Because of the Chinese supply interruption in Covid-19, Vietnam’s enterprises have tried to import materials from Japan and South Korea. But the two countries have also been suffering from the epidemic.
Director of the Vietnam Industry Agency Truong Thanh Hoai said Covid-19 has hit Vietnam’s industries hard. Most enterprises in textile and garment and footwear only have materials enough to maintain production until the end of March or early April.
A report showed that in 2019, Vietnam imported $40 billion worth of electronic parts, of which 42 percent was from South Korea and 34 percent from China. Electronics manufacturers said they only have materials for production until mid-March.
Electromechanical engineering id the biggest sufferer. Do Phuoc Tong, chair of Duy Khanh Engineering, said while garment and footwear producers can seek new material suppliers from domestic sources, mechanical engineering enterprises cannot.
|Covid-19 not only brings challenges, but also opportunities. The enterprises which provide components and accessories can boost sales at this moment as Chinese supplies have been interrupted.|
Covid-19 not only brings challenges, but also opportunities. The enterprises which provide components and accessories can boost sales at this moment as Chinese supplies have been interrupted.
However, the production cost in Vietnam is higher than in China, which makes products in large quantities.
“It is very risky to make investments to manufacture components and accessories without support from the State,” Tong said.
The supply interruption from China has forced Vietnam’s enterprises to seek new supply sources from South Korea, Japan and Taiwan. However, the epidemic has begun escalating in South Korea and Japan. So, Taiwan is the safest choice.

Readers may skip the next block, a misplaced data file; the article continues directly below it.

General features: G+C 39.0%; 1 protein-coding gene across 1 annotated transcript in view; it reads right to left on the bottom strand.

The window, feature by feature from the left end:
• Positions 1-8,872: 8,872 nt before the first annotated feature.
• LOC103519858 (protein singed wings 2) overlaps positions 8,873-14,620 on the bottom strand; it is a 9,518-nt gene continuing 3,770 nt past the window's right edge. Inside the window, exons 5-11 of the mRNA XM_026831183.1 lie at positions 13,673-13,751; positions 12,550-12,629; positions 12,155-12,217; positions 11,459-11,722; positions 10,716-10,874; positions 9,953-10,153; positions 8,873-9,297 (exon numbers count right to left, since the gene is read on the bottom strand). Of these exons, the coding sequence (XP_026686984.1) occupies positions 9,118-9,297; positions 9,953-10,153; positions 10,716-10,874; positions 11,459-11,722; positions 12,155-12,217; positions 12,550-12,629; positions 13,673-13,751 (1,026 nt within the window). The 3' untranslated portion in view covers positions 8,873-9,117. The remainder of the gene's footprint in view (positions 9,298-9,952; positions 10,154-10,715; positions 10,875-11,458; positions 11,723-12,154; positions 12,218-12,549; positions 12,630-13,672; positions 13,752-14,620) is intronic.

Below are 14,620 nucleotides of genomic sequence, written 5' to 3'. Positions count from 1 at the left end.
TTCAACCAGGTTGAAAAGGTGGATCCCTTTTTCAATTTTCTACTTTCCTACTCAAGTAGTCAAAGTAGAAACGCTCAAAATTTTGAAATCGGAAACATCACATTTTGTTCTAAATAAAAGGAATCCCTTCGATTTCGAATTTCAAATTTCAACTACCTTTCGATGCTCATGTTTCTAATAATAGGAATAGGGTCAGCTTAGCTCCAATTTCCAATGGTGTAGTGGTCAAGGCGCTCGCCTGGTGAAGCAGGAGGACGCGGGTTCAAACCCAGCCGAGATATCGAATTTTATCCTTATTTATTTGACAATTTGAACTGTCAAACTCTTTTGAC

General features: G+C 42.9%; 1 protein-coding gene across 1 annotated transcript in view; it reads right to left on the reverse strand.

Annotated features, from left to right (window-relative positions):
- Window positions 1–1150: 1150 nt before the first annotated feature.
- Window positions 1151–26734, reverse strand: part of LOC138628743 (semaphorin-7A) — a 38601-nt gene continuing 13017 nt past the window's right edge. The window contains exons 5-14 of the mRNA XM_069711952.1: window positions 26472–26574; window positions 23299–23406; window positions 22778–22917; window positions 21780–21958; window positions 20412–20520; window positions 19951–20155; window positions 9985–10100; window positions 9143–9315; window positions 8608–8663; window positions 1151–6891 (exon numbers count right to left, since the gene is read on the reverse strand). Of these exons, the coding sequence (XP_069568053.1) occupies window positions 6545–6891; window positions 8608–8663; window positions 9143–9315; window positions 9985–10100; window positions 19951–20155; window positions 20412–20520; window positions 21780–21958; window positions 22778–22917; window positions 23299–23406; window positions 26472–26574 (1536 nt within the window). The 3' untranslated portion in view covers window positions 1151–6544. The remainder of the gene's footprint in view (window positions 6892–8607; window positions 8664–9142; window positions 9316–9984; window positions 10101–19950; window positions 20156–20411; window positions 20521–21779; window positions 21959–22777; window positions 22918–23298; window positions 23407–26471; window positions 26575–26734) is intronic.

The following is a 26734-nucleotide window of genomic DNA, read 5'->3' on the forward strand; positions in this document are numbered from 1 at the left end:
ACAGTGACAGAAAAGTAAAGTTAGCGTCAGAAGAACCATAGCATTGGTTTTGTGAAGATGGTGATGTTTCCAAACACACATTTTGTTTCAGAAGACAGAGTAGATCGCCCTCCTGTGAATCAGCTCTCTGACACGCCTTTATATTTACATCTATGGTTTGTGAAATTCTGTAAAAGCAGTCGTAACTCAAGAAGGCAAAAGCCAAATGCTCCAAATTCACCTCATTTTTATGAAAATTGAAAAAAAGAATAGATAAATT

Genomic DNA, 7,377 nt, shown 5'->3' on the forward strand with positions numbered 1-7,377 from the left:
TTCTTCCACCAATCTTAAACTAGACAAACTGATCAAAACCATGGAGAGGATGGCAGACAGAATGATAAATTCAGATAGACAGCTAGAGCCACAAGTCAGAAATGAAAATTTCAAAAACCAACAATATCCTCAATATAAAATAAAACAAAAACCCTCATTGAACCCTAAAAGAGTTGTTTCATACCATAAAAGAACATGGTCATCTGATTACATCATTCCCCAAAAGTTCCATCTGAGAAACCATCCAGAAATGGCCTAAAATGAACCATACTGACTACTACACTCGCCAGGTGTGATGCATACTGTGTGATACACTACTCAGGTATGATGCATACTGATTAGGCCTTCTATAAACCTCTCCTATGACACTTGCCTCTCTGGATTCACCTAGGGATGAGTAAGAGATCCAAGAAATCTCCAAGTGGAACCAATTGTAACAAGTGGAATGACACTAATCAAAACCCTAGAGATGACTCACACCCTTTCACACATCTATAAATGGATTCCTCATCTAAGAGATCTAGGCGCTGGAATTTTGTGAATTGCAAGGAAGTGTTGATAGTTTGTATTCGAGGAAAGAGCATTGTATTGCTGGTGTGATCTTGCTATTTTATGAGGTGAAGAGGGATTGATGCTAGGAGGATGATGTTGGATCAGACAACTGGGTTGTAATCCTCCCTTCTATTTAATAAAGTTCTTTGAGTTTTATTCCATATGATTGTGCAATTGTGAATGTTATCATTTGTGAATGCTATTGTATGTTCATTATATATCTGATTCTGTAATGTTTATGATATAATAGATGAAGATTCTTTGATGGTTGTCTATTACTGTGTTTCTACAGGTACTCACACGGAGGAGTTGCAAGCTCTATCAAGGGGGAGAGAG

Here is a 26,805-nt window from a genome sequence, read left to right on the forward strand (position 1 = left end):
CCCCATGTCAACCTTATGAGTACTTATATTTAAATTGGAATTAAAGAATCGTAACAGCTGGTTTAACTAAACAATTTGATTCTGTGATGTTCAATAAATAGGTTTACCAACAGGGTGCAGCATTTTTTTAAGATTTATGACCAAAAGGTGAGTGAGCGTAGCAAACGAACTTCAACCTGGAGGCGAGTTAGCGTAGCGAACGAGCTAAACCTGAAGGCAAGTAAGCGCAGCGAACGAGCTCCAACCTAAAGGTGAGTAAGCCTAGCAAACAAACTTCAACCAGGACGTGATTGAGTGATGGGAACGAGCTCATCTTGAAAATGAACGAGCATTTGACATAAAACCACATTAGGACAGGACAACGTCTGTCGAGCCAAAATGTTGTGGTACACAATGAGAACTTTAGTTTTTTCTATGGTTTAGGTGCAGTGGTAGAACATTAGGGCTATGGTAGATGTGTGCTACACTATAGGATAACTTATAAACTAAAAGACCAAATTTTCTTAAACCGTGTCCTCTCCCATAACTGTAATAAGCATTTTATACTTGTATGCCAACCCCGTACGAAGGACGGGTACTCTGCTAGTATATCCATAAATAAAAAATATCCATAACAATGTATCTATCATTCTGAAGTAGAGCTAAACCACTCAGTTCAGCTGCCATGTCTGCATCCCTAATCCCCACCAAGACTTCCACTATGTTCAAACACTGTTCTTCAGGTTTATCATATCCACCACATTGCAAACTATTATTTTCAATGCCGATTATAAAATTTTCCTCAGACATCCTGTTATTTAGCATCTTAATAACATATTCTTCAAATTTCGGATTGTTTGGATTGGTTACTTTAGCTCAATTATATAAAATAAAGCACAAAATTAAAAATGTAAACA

“The lack of input materials is the problem of not only Vietnam’s enterprises, but enterprises all over the world as well. So, we have to compete with the whole world,” he explained.
Also according to Tong, it always takes time, several months at least, to find new supply sources.
More worryingly, most steel and aluminum materials for Vietnam’s engineering enterprises need to be imported from China. His Duy Khanh Company does not import products from China, but its material suppliers import products from China.
The textile and garment industry has also suffered from the Chinese supply cut. Eighty percent of fabric needed is from imports, and 50 percent of which is from China, 18 percent from South Korea and 15 percent from Taiwan, according to a study by the HCM City Food Industry University.
According to Le Dang Doanh, a respected economist, many garment companies will run out of materials at month end.
Tran Thi Giang Thuy, vice president of Thai Binh, which runs a baby diaper factory in Cuba, commented that in the textile and garment industry, it is not easy to escape reliance on China.
The next-generation FTA with the EU is believed to pave the way for Vietnam to diversify export markets and ease reliance on China.
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